The Felix Dzerzhinsky Guards Regiment (German: Wachregiment "Feliks E. Dzierzynski") was an elite motorized rifles regiment under the command of the Ministry for State Security of the German Democratic Republic (GDR). It was named in honor of Felix Dzerzhinsky, founder of the Soviet Cheka. Being the only highly visible part of the feared Stasi, it was very unpopular within the population.
Its major task was the protection of the party, especially its buildings in the GDR capital of East Berlin as well as the security of the party leaders' residential compound in Wandlitz, near Berlin. Per Soviet practice, the regiment was a politically reliable internal security force that could be deployed to suppress rebellion and unrest.
- Personnel: At full strength, the regiment consisted of over 11,200 personnel, including 2,500 officers, 8,735 NCOs and enlisted men, and nine civil staff. Its commander was a Major General after 1956.
- Subunits: It comprised the following:
- Three combat groups with six motorized rifle battalions and three training battalions,
- an artillery battalion and
- engineer, medical, support and reconnaissance companies.
The Regiment was subdivided into the following commands from 1980 to 1989:
- Kommando 1 – Standort Adlershof, Standorte in den Bezirken Command 1 - Location Adlershof, locations in the districts
- Kommando 2 – Standort Erkner - Erkner
- Kommando 3 – Standort Teupitz - Teupitz
- Kommando 4 – Standort in Eberswalde-Finow later (mid 1980s) in Erkner, Prenden and Biesenthal
- Kommando 5 – Standort Berlin until 1982, then Freienbrink Ahrensfelde
The sites were inherited by the Ahrensfelde guard regiment in mid-January 1989. Until then they had formed accommodation facilities for UAV units of the Ministry for State Security (e.g., backup units of VRD, BDL, HA VI, AGMS). These units were the uniformed as well as the guard and security units of the units of the Stasi (BV), not a subdivision of the guards regiment. Part of these units were merged in January 1989 into the guard regiment, which is why the site was taken over by the Ahrensfelde guard regiment. Until 1989, the guard regiment had no locations in the districts. The service objects there were guarded by the WSE, which were placed under the respective BV.
The personnel strength of the regiment:
- 1955: 1.475
- 1960: 4.372
- 1965: 5,121
- 1970: 7,924
- 1975: 9,245
- 1980: 10,082
- 1985: 10,192
- 1989: 11,426
Commanders of the guards regiment were:
- 1962 to 1972: Major-General Heinz Gronau (provisional)
- 1972 to 1987: Colonel (Major General since 1976) Bernhard Elsner
- 1987 to 1990: Major-General Manfred Döring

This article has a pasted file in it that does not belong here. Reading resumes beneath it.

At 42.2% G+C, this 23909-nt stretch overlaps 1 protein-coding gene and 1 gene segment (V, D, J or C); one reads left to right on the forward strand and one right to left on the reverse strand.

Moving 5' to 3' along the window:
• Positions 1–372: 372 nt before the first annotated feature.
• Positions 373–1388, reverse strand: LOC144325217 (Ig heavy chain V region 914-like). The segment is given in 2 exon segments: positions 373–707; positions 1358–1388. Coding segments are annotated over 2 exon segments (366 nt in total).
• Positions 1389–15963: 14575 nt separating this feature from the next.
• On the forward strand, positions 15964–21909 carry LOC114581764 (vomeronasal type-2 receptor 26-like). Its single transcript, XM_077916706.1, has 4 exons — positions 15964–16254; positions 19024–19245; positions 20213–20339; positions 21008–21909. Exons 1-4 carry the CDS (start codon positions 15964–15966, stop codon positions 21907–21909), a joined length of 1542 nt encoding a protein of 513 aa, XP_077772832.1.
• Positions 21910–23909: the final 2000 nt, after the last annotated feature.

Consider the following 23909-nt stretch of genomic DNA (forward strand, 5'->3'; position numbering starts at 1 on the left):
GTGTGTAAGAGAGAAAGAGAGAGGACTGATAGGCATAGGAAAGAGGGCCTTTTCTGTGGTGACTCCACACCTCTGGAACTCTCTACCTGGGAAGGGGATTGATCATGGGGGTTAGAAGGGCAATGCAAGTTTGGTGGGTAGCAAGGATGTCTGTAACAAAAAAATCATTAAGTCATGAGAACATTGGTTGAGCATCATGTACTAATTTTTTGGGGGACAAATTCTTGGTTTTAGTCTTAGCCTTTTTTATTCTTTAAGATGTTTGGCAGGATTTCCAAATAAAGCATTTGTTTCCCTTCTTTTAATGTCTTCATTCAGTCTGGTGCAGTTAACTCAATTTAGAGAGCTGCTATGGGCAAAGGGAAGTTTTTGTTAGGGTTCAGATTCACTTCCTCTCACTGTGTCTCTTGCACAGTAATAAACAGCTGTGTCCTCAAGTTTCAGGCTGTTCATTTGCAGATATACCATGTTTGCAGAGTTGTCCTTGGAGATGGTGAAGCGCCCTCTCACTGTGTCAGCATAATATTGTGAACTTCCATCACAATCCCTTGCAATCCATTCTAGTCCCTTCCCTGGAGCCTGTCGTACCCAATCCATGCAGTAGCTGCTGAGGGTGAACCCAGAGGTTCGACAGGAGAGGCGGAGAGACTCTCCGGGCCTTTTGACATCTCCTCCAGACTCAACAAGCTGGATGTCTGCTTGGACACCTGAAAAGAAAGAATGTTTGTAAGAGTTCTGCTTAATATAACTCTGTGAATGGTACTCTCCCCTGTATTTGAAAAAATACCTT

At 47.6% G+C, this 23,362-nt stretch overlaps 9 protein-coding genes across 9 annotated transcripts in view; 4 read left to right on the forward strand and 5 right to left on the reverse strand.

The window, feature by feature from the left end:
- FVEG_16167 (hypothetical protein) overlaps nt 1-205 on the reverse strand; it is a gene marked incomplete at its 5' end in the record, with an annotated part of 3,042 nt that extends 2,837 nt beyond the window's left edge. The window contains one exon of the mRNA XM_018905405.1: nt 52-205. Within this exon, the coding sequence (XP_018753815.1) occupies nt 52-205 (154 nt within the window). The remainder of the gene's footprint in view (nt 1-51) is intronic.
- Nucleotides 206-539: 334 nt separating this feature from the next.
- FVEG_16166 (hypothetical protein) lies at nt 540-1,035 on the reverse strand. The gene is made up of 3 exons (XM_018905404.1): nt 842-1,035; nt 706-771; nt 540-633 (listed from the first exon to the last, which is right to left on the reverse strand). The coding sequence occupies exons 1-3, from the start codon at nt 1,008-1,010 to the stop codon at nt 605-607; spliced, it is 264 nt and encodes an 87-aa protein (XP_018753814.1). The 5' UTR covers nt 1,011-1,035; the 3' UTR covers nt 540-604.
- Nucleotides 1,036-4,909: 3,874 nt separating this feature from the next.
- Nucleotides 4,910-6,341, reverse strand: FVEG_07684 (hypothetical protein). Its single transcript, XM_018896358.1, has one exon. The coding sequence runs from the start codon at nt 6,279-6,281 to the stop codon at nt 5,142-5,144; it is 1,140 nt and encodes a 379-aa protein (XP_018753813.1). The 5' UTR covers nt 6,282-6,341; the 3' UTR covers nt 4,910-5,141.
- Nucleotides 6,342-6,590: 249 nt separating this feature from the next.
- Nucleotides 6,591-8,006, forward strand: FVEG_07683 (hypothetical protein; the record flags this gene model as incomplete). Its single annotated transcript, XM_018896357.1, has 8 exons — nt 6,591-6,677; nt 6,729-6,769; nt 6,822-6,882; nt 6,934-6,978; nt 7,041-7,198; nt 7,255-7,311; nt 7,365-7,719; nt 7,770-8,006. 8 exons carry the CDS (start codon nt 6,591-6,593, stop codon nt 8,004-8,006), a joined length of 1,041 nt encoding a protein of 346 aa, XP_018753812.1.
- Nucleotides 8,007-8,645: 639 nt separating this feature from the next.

Recruitment and training
Military service in the Guard regiment was completed as WED (abbr. Wehrersatzdienst, alternative military service). The term of service for conscripts was three years. In contrast to the National People's Army, recruits were inducted in April and September / October, a month earlier.
Recruits were selected from particularly politically reliable families and the express wishes of the conscripts only played a role in some cases. Recruits were pre-selected by MfS county and district offices and then recommended by the district military command as possible contenders for the guard regiment in Berlin. The recruits took place in the majority of cases no preliminary, but they were relevant to the Stasi-circuit or district office ordered, where all subjects were tested for their political reliability, and to them a three-year military service was proposed. This selection for "Three-year" always had its beginnings in the military district headquarters of the districts which had the leading survey of all vintages to be recovered within the GDR. Against the elitist preselected by the Stasi could not defend or county. Military district denied. The Stasi inspected in principle, all conscripts who had agreed to a three-year military service, and selected out of this stock its recruits. The guard regiment no reservists were deployed, which means that soldiers who had completed their service in the WR was recovered is usually not returned to the WR.
Many conscripts in Adlershof traditionally decorated the fence of the building next door to them (Deutscher Fernsehfunk; East German TV broadcasting) with the padlocks from their lockers when they were dismissed. These locks were removed every year.